From the end of World War II until 1974, Australia experienced unprecedented low rates of measured unemployment. With the exception of minor recessions in 1952/53 and 1961/62, the official unemployment rate did not exceed two per cent. Yet ironically it is in this period that we can discern the emergence and consolidation of an analytically and administratively rich and coherent discourse about unemployment: both how to count it and how to regulate the unemployed through a system of unemployment benefits.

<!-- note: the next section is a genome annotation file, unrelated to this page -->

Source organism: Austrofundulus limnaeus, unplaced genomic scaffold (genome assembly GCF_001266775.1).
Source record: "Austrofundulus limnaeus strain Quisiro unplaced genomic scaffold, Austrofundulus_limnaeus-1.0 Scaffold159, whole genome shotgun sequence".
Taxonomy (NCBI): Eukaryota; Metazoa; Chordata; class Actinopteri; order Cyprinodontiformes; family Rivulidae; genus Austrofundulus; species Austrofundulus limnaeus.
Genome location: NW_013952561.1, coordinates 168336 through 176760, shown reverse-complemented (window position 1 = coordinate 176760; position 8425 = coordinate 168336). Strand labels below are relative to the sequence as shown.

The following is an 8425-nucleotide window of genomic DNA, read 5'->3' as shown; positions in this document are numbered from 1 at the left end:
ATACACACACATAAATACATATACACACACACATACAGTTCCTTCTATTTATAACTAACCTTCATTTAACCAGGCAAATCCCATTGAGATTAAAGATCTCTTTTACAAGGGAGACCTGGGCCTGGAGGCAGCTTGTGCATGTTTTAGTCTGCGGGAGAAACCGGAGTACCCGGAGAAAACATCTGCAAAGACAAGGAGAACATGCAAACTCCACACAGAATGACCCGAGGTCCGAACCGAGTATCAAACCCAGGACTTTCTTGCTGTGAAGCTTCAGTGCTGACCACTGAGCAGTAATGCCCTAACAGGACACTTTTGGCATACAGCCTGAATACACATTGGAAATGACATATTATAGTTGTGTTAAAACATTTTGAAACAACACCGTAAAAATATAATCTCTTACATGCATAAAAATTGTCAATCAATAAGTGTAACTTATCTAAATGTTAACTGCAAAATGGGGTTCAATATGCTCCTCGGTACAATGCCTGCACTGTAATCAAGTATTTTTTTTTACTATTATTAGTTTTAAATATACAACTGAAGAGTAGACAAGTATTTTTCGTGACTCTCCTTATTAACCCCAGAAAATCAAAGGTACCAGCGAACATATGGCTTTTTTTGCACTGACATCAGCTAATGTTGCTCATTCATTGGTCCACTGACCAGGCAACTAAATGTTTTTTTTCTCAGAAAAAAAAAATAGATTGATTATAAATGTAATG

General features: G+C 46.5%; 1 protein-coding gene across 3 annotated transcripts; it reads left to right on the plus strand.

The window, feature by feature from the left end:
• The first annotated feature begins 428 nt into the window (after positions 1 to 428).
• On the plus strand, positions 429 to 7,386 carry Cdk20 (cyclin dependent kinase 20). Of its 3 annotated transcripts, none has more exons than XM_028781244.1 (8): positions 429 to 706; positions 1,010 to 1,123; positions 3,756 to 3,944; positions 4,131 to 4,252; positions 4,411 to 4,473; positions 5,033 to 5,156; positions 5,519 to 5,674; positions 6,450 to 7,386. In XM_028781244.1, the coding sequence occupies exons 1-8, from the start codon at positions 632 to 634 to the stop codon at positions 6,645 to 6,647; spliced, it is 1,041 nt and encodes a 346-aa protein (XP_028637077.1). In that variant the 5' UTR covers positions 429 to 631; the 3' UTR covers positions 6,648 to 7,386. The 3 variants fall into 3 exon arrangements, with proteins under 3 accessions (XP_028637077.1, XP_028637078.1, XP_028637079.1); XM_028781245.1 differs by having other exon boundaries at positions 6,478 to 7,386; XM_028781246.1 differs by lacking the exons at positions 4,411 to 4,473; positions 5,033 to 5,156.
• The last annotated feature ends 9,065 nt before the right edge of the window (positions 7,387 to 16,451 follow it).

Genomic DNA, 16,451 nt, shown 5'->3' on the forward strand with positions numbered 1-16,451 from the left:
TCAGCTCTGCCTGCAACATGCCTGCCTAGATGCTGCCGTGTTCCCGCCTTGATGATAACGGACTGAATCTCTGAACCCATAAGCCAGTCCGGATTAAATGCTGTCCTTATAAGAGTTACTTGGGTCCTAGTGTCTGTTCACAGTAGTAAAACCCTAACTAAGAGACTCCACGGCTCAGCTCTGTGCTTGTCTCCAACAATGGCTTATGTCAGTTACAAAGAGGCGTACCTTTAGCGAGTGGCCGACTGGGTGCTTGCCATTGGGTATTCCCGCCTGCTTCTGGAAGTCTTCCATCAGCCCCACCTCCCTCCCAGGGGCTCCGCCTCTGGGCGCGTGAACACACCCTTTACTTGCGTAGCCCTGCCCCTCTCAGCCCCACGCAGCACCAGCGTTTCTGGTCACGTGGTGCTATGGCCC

How did this idea of unemployment happen, and why did it happen when it did? La Trobe Law School academic Anthony O’Donnell explores this question in an article titled ‘Unemployment in a Time of Full Employment’ in the latest issue of Labour History (2015, No 108).
He suggests the new mid-century statistical and administrative practices around unemployment were appropriate to the rhythms and reality of the postwar labour market. But their limits can be seen when we examine their application to married women and remote-area Indigenous Australians: people who were someway marginal to the new labour market order.